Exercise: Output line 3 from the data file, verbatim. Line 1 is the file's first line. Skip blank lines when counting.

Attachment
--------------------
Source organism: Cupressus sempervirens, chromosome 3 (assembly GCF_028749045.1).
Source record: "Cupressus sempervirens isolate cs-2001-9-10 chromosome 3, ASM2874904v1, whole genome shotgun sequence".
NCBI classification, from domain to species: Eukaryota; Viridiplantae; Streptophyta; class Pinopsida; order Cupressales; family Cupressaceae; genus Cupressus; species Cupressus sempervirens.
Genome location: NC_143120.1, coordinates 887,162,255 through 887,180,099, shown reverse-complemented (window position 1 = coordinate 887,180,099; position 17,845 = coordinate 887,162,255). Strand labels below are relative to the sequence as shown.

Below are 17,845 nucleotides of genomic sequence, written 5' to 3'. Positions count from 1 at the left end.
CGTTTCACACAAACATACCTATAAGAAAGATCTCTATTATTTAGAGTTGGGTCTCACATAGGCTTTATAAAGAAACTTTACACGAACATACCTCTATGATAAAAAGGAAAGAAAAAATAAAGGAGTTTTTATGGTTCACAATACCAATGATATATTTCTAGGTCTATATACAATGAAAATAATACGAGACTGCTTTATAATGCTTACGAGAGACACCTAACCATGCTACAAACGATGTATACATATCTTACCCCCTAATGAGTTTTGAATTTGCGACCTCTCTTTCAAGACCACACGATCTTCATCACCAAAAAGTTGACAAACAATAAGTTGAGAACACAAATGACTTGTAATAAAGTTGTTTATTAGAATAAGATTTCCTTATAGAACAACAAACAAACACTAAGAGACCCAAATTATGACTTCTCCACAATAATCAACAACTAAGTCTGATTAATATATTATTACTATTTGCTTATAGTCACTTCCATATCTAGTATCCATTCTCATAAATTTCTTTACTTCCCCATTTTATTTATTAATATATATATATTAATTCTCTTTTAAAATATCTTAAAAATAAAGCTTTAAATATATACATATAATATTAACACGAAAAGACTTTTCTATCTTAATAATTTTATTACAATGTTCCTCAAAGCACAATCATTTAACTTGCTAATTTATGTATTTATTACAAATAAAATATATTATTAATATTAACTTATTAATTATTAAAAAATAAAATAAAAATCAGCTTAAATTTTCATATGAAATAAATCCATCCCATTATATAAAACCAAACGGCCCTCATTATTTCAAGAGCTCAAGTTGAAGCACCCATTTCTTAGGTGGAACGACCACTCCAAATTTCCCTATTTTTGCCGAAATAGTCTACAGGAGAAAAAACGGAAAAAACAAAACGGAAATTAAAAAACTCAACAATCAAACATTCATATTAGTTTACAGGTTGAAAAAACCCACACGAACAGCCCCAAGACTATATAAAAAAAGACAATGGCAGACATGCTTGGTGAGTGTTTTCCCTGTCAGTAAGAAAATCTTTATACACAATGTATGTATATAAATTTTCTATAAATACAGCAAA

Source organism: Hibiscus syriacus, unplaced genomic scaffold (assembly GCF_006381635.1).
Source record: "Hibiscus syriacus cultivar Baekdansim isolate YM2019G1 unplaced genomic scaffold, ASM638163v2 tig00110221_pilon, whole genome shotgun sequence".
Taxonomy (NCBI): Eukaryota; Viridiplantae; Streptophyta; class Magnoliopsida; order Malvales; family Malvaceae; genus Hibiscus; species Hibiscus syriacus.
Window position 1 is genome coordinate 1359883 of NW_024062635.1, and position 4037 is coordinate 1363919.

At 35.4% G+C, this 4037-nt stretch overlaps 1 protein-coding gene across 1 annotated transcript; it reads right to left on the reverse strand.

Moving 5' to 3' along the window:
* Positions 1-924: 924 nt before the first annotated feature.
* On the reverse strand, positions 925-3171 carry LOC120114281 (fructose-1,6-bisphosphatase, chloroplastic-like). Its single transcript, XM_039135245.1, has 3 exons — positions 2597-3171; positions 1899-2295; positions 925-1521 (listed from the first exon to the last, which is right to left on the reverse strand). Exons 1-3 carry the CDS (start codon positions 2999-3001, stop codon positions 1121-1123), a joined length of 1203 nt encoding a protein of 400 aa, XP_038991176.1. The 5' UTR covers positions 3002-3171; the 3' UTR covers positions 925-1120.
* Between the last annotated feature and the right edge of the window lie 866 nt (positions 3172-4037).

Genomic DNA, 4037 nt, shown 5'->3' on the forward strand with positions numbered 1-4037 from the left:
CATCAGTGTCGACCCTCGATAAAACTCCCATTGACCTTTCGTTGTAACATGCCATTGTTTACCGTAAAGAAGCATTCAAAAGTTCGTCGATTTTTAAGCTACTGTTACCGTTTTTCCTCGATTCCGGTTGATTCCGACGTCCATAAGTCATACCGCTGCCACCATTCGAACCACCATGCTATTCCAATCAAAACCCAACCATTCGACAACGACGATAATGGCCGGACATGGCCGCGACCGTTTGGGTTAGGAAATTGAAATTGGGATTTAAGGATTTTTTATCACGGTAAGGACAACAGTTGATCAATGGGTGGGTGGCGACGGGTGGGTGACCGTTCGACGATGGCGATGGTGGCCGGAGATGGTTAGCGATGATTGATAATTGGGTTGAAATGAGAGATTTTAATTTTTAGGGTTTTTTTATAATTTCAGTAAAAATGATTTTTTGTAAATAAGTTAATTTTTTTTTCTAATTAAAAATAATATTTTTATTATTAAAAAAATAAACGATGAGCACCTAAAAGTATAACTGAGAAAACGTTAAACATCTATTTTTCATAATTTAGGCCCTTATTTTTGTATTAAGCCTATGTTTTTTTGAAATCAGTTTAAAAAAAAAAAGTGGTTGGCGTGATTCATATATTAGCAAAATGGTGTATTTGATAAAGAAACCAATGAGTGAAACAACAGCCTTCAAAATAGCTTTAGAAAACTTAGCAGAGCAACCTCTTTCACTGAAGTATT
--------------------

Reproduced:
NCBI classification, from domain to species: Eukaryota; Viridiplantae; Streptophyta; class Pinopsida; order Cupressales; family Cupressaceae; genus Cupressus; species Cupressus sempervirens.